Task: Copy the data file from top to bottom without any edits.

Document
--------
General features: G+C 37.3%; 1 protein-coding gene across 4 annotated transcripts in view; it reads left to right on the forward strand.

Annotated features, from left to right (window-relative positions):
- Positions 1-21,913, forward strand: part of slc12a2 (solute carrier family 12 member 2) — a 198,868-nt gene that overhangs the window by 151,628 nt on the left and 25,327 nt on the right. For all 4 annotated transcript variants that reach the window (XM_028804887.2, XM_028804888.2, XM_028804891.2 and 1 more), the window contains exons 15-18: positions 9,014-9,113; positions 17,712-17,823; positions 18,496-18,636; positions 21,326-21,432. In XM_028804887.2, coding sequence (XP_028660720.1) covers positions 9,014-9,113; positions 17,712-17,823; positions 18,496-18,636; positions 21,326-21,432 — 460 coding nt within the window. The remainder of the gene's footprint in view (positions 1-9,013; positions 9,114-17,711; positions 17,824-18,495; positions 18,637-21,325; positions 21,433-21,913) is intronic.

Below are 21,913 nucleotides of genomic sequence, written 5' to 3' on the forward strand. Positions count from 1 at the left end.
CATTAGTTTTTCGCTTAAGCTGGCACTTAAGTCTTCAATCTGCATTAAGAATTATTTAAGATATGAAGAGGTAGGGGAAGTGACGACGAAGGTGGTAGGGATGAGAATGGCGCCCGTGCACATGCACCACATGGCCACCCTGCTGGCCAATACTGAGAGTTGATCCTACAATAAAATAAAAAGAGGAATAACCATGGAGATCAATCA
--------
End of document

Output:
General features: G+C 37.3%; 1 protein-coding gene across 4 annotated transcripts in view; it reads left to right on the forward strand.

Annotated features, from left to right (window-relative positions):
- Positions 1-21,913, forward strand: part of slc12a2 (solute carrier family 12 member 2) — a 198,868-nt gene that overhangs the window by 151,628 nt on the left and 25,327 nt on the right. For all 4 annotated transcript variants that reach the window (XM_028804887.2, XM_028804888.2, XM_028804891.2 and 1 more), the window contains exons 15-18: positions 9,014-9,113; positions 17,712-17,823; positions 18,496-18,636; positions 21,326-21,432. In XM_028804887.2, coding sequence (XP_028660720.1) covers positions 9,014-9,113; positions 17,712-17,823; positions 18,496-18,636; positions 21,326-21,432 — 460 coding nt within the window. The remainder of the gene's footprint in view (positions 1-9,013; positions 9,114-17,711; positions 17,824-18,495; positions 18,637-21,325; positions 21,433-21,913) is intronic.

Below are 21,913 nucleotides of genomic sequence, written 5' to 3' on the forward strand. Positions count from 1 at the left end.
CATTAGTTTTTCGCTTAAGCTGGCACTTAAGTCTTCAATCTGCATTAAGAATTATTTAAGATATGAAGAGGTAGGGGAAGTGACGACGAAGGTGGTAGGGATGAGAATGGCGCCCGTGCACATGCACCACATGGCCACCCTGCTGGCCAATACTGAGAGTTGATCCTACAATAAAATAAAAAGAGGAATAACCATGGAGATCAATCA